If you’ve been keeping up with the latest developments in the tech industry, you’ve probably heard the term “blockchain”. The blockchain represents a new kind of technology that’s making waves in virtually every industry, including healthcare. It consists of a series of digital blocks connected by a chain.
Each block represents a separate transaction or chunk of information. Users must enter a specific key to gain access to the system, where they can then add another block to the chain, such as making changes to a patient’s health records, requesting a prescription refill, or passing electronic health records from one provider to the next. All changes remain visible and permanent in the blockchain. Other users can then verify these additional blocks.
The beauty of the blockchain is that these systems aren’t controlled or regulated by a single entity, such as health network or corporation. Instead, individual parties must validate their credentials before adding new information to the system. This creates a system of mutual trust and authenticity.
As you may have guessed, the blockchain has the potential to improve the current healthcare industry by reducing fraud. Large corporations would no longer control the flow of information. Providers can send and share information with more peace of mind, leading to increased cooperation and visibility throughout the market.
Now that you roughly understand how the blockchain works, let’s take a look at some of the most promising apps and companies utilizing this technology.
This Palo Alto-based startup is looking to give consumers more control over their health information. Patient information will be hosted on the blockchain, allowing users to quickly access their private information without having to go through the traditional channels. The app also uses artificial intelligence to glean insights from the user’s health data.
For example, if a patient wants to learn more about their genes or a particular aspect of their health, they can request documents from the system along with predictions about the future of their health. They can then share their findings with their healthcare provider. Doc.AI may be the future of precision medicine as more consumers take their health into their own hands.
We’ve heard countless stories of hackers holding personal health information hostage for ransom, but the blockchain could put an end to these cybersecurity concerns. Patientory secures personal health information on the blockchain, so users can access their personal information from anywhere in the world without leaving it vulnerable to cyberattacks. The app automatically organizes information into separate patient profiles, so users can track every appointment, prescription, and referral.
The software would essentially decentralize the electronic health records system, so facilities and providers aren’t held personally responsible for securing these records.
Transporting sensitive healthcare products and supplies may get easier thanks to Chronicled, a San Francisco-based tech startup. The app is helping providers, pharmaceutical companies, and equipment manufacturers transport sensitive cargo with more peace of mind. Individuals must validate their credentials before transferring shipments from one carrier to another.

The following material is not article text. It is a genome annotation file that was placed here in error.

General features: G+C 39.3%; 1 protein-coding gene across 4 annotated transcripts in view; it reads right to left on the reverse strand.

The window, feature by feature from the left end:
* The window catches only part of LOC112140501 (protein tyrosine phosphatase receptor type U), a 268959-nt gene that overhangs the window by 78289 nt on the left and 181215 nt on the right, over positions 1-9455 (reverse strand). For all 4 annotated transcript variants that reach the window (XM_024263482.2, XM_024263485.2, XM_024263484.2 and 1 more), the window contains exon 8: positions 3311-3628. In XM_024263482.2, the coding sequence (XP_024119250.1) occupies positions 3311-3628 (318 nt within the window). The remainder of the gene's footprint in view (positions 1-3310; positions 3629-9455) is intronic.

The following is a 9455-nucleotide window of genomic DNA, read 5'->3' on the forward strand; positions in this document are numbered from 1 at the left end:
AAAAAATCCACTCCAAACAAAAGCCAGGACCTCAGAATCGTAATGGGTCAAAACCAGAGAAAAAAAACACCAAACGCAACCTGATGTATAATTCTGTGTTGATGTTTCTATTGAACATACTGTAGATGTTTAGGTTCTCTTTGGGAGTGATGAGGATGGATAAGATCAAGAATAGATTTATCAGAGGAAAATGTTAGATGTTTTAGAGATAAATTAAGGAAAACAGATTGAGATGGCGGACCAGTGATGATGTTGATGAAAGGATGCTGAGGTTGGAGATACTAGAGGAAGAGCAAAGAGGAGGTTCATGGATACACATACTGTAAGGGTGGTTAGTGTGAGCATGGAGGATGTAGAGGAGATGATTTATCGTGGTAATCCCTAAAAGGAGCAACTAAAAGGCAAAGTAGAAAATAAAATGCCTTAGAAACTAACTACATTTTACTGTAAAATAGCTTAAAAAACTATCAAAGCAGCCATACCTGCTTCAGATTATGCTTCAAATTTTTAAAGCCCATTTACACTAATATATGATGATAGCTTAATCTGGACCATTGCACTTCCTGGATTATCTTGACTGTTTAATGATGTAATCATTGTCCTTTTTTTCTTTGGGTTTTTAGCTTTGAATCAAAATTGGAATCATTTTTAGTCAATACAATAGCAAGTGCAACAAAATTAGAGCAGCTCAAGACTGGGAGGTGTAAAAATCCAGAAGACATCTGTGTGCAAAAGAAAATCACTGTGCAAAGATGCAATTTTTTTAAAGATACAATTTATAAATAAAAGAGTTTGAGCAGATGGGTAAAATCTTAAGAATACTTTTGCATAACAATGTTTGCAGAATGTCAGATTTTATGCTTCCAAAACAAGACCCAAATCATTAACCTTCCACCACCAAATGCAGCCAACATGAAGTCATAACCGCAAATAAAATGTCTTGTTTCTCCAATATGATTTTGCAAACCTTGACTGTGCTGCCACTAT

The app also increases visibility throughout the healthcare supply chain, so providers and manufacturers can track their shipments in real time. The app can also track the temperature of products, including life-saving medicines that need to stay cool during transit. Parties can move their goods around the globe without worrying about potential fraud, transportation conditions, or losing sight of the location of their products.
Sending and sharing private health information between providers can be a challenge, especially when different providers use separate systems for managing patient records. SimplyVital Health is looking to do away with disparate EHR systems. With this app, providers that share the same patients can quickly send and share information between these organizations.
Patient records will update automatically as one party makes changes in the system. Providers can use these tools to better coordinate their treatment efforts, reduce the price of care, and share findings with other professionals for additional insights and expertise. The system would unify the EHR system as more providers opt in.
Counterfeit drugs remain all too common, especially on the black market and in third-world countries with fewer regulations than those in place in the U.S. Thousands of online pharmacies have popped up over the last few years. Consumers may try to save money by purchasing drugs from unlicensed retailers. Patients might also take drugs with the right label, only to discover their medicine had been swapped out for counterfeit alternatives. Every year around 800,000 people die after taking counterfeit drugs.
Blockpharma wants to put an end to the counterfeit drug problem. The app would let providers and patients trace their drugs back to their sources, reducing fraud and the number of counterfeit drugs on the market. Each block represents a step in the supply chain, so consumers can take their medicine knowing it hasn’t been tampered with along the way.
The blockchain could revolutionize the healthcare industry in the years to come. These apps and programs are designed to tackle some of the industry’s most pressing issues, including EHR interoperability, counterfeit medicines, and securing private health information. The blockchain still has some ways to go before it becomes a pillar of the U.S. healthcare system, but these programs and apps may hold the key to the future. Keep an eye on these startups as we enter the next chapter of healthcare.